1. Jewelled Ornamentation (fascicle 1a)
  2. Dhāraṇīśvārarāja Bodhisattva (fascicles 1b-4)
  3. Ratnadārikā (fascicles 6-7)
  4. Animiṣa Bodhisattva (fascicle 7)
  5. Sāgaramati Bodhisattva (fascicles 8-11), also known as Sāgaramatiparipṛcchā
  6. Avācya Bodhisattva (fascicle 12)
  7. Anabhilāpya Bodhisattva (fascicle 13)
  8. Gaganagañja (Sky Jewel) (fascicle 14-18)
  9. Ratnaketu (fascicles 19-21), also known as Ratnaketu-dhāraṇī-sūtra
  10. Gaganacakṣus (fascicles 22-24),
  11. Ratnacūḍa Bodhisattva (fascicles 25-26)
  12. Akṣayamati Bodhisattva, also known as Akṣayamatinirdeśa Sūtra (fascicles 27-30)
  13. Sūryaguhya (fascicles 31-33)
  14. Sūryagarbha (fascicles 34-45)
  15. Candragarbha (fascicles 46-56)
  16. Sumerugarbha (fascicles 57-58)
  17. Bodhisattvas of the Ten Directions (fascicles 59-60)

English translations

Some parts of the sutra have been translated into English. currently contains four translations of individual sutras:

Furthermore, Jaehee Han includes a translation of the Gaganagañja sūtra in thesis The Sky as a Mahāyāna Symbol of Emptiness and Generous Fullness: A Study and Translation of the Gaganagañjaparipṛcchā (University of Oslo October 2020).

The Chinese version of the Mahāsaṃnipāta is currently being translated by Alexander James O'Neill (along with Āloka Dharmacakṣus and Charles Patton). As of 2023, only the first volume is published as The Great Collection Sūtra: A Translation of the Mahāsaṃnipāta Sūtra Volume One (2023).

Sūtras of the Mahāsaṃnipāta Section

The Chinese Buddhist Canon also included various other sūtras which seemed to have been associated with the Mahāsaṃnipāta. These are found in the Mahāsaṃnipāta Section (Dàjí bù, Taishō Tripiṭaka Volume 13) of the Chinese canon. These sūtras are:[20]

  • Four versions of the Ākāśagarbha Sūtra (T.405-408), equivalent to Tōh. no. 260, Āryākāśagarbhanāmamahā­yānasūtra
  • The Sūtra on the Contemplation of Ākāśagarbha Bodhisattva (T.409),
  • Four versions of the Daśacakra-kṣitigarbha Sūtra or Kṣitigarbha-praṇidhāna Sūtra (T410-413),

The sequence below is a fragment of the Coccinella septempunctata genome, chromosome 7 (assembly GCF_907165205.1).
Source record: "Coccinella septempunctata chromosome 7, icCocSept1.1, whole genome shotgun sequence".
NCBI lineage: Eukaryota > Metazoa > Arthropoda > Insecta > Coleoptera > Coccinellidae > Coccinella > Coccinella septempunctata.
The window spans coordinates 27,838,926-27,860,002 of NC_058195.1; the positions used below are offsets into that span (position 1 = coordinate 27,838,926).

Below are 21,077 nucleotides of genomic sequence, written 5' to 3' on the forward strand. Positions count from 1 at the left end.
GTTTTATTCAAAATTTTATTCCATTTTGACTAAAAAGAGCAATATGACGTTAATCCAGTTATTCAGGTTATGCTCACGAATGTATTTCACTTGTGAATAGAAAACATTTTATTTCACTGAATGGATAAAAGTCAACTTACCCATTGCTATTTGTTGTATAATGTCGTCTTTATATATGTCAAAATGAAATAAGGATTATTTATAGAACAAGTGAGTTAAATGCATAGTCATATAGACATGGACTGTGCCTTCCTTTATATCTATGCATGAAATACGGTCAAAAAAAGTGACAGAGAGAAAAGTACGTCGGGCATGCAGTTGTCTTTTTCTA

• Two versions of the Bodhisattvabuddhānusmṛtisamādhi Sūtra (T414-415),
  • Four versions of the Bhadrapālaparivarta or Pratyutpannasamādhi Sūtra (T.416-419),
  • two versions of the Vikurvāṇarājaparipṛcchā Sūtra (T.420-421),
  • The Mahāyāna King of Similes Sūtra (T.422),
  • Two versions of the Saṃghāṭa Sūtra (T.423-424).

See also


  1. 1.0 1.1 "The Korean Buddhist Canon: A Descriptive Catalogue". Retrieved 2022-06-08. 
  2. "NTI Reader". Retrieved 2022-06-08. 
  3. 3.0 3.1 Robert E. Buswell Jr., Donald S. Lopez Jr., The Princeton Dictionary of Buddhism (Princeton: 2014), s.v. Mahāsaṃnipātasūtra
  4. Braarvig, Jens. (1993). Akṣayamatinirdeśasūtra, vol. II: The Tradition of Imperishability in Buddhist Thought, p. xxvii, Oslo: Solum forlad.
  5. Jikido Takasaki, A Study on the Ratnagotravibhāga (Uttaratantra): Being a Treatise on the Tathāgatagarbha Theory of Mahāyāna Buddhism, Serie Orientale Roma XXXIII, ed. Giuseppe Tucci (Rome: Istituto Italiano per il Medio ed Estremo Oriente, 1966), 97, 146, 338-347, etc.
  6. Braarvig 1993, p. xxxix.
  7. Braarvig 1993, p. xxxi.
  8. Braarvig 1993, p. xxxii.
  9. Braarvig 1993, p. xxxiii.
  10. 10.0 10.1 Braarvig 1993, p. xli
  11. O'Neill 2023, p. ix.
  12. O'Neill 2023, p. ix.
  13. 13.0 13.1 "Dhāraṇīśvararājasūtra - Buddha-Nature". Retrieved 2023-08-12. 
  14. O'Neill 2023, p. xxxiv.
  15. 15.0 15.1 Burchardi, Anne. "The Teaching on the Great Compassion of the Tathāgata". 84000 Translating The Words of The Budda. Retrieved 2023-08-11. 
  16. O'Neill 2023, p. xxii.
  17. Kato, Bunno (1989). Threefold Lotus Sutra. Charles E Tuttle Co. p. 309. ISBN 4-333-00208-7. 
  18. Kyoshin Asano, The Idea of the Last Dharma-age in Shinran's Thought (Part 1), Pacific World, Third Series Number 3, 53-70, 2001 PDF
  19. O'Neill 2023, p. ix.
  20. O'Neill 2023, p. xviii.